Q. My male cousin just graduated from college and got his first job. He has been invited to one of his bosses’ weddings and does not know what an acceptable gift (or amount to spend) would be because he is paid off of commission and has not yet received much of that. Any suggestions?
R. G., Gulf Shores, AL
A. Let’s take a quick look at wedding gift etiquette.
Since your cousin received an invitation to his boss’s wedding, he is on the hook for a gift whether he attends or not. As with any gift, he’ll want to apply some general gift-giving guidelines.
He should choose something he thinks the couple will like, but equally as important, a gift should never exceed the capacity of the giver to afford it. In your cousin’s case he has just started a job, and he’s a on a tight budget. He should stick to his budget, even if that means all he can afford is twenty to twenty-five dollars.
Since he doesn’t really know his boss or the bride-to-be, he should check with the maid of honor or on the couple’s website to find out where the couple has registered. The couple’s registry will give him a general idea of their taste and style and have items at a variety of price points. He should be able to find a gift that fits his budget, and because it is on their registry, he can rest assured they will appreciate it.
If he can’t find out about the registry, or if he doesn’t wish to choose a gift from those suggestions, “safe” items could be a silver-plated picture frame, or a nice salt and pepper set for use when entertaining, or a pair of candlesticks. He could do some sleuthing to find out what hobbies, sports or travel interests the couple has and find an affordable coffee table book on the subject.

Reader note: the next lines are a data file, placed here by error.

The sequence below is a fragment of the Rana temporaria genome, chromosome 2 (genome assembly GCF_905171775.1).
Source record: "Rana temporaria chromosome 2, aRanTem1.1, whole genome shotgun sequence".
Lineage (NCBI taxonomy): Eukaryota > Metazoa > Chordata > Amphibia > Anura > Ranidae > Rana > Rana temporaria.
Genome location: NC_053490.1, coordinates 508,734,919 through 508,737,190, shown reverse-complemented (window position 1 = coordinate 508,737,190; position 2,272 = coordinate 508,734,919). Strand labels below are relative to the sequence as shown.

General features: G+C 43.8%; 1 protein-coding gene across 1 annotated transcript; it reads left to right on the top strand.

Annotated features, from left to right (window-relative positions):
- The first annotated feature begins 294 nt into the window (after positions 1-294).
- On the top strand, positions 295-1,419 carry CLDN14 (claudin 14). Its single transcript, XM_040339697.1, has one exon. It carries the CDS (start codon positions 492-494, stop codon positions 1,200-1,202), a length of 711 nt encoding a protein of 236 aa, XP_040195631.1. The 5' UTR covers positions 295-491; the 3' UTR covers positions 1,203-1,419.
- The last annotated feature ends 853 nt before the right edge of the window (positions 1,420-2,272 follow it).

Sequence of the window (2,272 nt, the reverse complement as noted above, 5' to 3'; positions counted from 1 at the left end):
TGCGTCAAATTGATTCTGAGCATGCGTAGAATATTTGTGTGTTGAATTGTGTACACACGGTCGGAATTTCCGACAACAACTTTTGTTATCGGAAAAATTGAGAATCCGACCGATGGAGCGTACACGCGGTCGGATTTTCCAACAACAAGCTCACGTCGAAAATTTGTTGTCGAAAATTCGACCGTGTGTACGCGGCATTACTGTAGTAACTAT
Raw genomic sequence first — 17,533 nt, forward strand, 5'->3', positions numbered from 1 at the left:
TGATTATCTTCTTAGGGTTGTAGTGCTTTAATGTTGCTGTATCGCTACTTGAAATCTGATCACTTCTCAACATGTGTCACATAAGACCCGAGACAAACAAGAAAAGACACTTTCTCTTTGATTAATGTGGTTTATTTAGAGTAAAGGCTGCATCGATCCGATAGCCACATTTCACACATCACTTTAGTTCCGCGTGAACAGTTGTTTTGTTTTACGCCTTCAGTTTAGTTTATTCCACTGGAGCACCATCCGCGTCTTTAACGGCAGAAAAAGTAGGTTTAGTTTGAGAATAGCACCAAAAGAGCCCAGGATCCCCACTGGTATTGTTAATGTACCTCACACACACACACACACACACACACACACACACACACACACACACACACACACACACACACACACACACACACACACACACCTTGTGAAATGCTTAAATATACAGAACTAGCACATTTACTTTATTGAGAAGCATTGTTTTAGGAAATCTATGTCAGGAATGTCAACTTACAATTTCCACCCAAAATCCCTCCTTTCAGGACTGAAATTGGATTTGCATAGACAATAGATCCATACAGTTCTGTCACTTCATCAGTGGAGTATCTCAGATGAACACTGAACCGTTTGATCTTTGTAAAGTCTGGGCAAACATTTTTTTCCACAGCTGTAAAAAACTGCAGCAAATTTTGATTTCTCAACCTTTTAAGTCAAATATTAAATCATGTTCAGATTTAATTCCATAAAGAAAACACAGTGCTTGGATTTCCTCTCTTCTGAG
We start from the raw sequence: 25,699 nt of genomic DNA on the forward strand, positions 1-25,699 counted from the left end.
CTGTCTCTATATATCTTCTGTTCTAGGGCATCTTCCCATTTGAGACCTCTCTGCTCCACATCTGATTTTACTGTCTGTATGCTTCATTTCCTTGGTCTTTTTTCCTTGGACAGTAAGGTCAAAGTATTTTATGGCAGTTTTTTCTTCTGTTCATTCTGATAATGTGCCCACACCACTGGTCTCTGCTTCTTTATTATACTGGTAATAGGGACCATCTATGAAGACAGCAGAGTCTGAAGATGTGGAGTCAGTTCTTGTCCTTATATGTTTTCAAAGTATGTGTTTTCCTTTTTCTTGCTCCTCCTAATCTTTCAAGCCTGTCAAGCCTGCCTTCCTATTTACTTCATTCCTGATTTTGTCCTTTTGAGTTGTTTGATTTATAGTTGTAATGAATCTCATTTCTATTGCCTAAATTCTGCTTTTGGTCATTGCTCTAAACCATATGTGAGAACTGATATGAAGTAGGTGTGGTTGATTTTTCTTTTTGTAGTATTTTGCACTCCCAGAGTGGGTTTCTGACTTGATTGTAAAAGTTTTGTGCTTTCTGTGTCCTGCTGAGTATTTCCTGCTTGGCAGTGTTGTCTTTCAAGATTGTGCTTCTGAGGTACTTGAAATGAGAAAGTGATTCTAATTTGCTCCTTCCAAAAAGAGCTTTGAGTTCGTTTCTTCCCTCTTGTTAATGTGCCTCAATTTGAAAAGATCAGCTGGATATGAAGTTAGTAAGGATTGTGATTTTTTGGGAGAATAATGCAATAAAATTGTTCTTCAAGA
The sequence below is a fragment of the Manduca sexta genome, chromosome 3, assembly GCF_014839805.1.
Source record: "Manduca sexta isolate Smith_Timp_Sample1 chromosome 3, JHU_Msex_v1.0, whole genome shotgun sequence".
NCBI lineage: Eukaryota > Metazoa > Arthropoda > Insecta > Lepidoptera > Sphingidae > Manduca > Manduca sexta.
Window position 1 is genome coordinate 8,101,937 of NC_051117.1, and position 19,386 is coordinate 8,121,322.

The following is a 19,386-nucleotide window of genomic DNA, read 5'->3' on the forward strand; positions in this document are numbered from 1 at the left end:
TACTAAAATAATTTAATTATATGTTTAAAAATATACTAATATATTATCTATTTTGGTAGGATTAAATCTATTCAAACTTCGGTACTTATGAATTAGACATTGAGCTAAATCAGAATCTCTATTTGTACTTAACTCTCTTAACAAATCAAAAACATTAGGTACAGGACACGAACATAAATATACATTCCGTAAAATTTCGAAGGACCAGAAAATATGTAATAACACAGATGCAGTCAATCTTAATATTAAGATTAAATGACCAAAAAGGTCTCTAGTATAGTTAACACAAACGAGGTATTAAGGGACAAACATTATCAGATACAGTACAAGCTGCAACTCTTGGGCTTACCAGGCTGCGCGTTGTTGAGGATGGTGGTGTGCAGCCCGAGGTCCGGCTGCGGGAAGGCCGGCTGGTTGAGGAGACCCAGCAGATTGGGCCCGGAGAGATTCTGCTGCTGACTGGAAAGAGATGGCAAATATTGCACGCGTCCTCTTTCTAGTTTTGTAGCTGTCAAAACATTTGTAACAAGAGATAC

Your cousin’s situation causes a lot of angst because not only does he want to make sure he gives a gift he thinks is “appropriate,” he also has the added pressure that the gift is to his boss. The one solace: He’s not alone. Many employees and coworkers face the same dilemma. Bosses and coworkers issue these invitations in the mistaken belief that “We have to invite all the office staff.” No, they don’t.
Your cousin is a perfect example. He is relatively new to the company and doesn’t have a social relationship with the boss that would merit an invitation. A wedding is a time for family and friends to celebrate the nuptials. Unless a potential invitee is a friend in addition to being a work colleague, brides and grooms should resist the temptation to invite everyone at the office. They’ll end up not only doing themselves a favor, they’ll help those work colleagues like your cousin avoid the predicament he now finds himself in.
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Patricia Hunt Sinacole is president of First Beacon Group LLC, a human resources consulting firm in Hopkinton. She works with clients across many industries including technology, biotech and medical devices, financial services, and healthcare, and has over 20 years of human resources experience.
Elaine Varelas is managing partner at Keystone Partners, a career management firm in Boston and serves on the board of Career Partners International.
Cindy Atoji Keene is a freelance journalist with more than 25 years experience. E-mail her directly here.
Peter Post is the author of "The Etiquette Advantage in Business." Email questions about business etiquette to him directly here.
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